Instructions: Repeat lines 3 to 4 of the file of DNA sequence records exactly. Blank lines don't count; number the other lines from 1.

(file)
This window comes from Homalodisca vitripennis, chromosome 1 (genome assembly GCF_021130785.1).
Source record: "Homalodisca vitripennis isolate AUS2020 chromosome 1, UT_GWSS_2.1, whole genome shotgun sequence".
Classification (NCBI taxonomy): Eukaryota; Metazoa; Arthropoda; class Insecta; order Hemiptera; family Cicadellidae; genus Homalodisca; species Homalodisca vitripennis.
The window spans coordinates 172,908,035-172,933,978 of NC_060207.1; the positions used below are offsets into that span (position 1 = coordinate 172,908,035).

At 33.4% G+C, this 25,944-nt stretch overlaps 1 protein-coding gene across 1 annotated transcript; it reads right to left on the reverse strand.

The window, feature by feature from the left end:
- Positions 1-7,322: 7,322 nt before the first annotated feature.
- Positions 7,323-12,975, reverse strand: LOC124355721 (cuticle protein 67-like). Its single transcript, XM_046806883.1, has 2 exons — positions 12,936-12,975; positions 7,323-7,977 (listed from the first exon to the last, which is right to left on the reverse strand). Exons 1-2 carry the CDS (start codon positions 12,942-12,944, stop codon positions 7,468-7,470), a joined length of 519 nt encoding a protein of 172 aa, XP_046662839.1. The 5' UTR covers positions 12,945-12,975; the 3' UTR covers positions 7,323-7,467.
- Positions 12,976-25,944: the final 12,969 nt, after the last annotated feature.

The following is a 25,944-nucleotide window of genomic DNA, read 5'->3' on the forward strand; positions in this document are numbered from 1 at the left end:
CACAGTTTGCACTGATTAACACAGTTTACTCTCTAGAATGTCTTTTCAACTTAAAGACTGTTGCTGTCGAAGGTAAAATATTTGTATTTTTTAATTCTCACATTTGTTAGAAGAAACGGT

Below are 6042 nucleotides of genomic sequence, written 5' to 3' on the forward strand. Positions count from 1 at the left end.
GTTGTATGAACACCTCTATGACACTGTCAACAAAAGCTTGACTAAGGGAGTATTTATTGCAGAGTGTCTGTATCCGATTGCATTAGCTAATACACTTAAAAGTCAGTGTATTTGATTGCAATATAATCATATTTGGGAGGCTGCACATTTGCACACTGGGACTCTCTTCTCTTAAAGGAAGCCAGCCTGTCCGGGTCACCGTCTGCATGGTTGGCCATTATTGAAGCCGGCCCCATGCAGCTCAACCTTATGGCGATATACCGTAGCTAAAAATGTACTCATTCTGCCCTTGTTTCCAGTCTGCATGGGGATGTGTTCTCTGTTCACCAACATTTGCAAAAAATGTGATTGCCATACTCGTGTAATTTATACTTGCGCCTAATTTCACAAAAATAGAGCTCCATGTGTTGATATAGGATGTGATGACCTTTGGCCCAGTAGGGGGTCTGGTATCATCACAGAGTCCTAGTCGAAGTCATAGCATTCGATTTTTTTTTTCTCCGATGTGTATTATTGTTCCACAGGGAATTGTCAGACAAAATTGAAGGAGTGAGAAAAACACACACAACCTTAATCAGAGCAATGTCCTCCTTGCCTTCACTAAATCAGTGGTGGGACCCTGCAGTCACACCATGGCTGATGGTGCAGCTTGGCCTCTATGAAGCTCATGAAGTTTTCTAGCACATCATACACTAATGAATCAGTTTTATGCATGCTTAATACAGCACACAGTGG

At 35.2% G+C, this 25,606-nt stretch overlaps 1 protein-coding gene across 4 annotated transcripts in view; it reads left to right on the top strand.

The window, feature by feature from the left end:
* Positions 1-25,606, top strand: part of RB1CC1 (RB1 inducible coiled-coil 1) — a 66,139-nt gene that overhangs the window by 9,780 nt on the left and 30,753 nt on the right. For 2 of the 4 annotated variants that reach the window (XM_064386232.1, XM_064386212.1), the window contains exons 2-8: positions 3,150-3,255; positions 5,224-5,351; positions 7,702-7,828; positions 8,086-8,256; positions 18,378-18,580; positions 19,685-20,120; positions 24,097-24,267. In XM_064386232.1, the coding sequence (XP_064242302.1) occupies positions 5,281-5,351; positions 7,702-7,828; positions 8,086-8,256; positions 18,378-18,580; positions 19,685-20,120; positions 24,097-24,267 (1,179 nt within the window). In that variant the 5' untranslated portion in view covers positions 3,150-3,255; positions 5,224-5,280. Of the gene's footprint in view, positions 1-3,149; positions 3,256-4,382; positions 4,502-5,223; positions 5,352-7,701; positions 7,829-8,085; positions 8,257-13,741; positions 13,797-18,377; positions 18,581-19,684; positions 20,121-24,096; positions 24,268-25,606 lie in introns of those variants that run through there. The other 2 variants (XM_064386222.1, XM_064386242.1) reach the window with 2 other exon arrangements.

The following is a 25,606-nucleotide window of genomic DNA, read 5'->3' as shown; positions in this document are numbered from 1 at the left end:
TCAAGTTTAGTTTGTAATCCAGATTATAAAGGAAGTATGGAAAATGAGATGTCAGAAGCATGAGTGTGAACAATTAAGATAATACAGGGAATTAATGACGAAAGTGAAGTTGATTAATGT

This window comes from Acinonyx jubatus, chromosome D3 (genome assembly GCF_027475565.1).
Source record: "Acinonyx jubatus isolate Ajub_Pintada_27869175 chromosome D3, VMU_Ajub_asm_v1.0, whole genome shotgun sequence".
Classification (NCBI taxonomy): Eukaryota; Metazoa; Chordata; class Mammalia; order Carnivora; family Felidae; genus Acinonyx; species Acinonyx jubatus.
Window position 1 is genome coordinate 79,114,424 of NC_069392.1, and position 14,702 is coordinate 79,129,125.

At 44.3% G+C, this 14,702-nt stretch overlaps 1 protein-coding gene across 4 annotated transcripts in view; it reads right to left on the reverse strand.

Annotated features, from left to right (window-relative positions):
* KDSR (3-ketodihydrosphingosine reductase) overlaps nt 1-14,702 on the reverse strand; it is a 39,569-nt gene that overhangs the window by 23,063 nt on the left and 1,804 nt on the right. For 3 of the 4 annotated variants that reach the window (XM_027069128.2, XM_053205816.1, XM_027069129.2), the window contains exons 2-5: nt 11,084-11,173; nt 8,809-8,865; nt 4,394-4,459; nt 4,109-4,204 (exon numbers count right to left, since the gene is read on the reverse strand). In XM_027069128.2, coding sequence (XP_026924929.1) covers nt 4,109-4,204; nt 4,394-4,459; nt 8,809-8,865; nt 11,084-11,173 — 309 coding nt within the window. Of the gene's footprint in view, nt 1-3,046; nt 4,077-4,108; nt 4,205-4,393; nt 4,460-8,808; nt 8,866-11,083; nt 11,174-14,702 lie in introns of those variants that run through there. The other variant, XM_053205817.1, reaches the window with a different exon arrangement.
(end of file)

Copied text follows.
Classification (NCBI taxonomy): Eukaryota; Metazoa; Arthropoda; class Insecta; order Hemiptera; family Cicadellidae; genus Homalodisca; species Homalodisca vitripennis.
The window spans coordinates 172,908,035-172,933,978 of NC_060207.1; the positions used below are offsets into that span (position 1 = coordinate 172,908,035).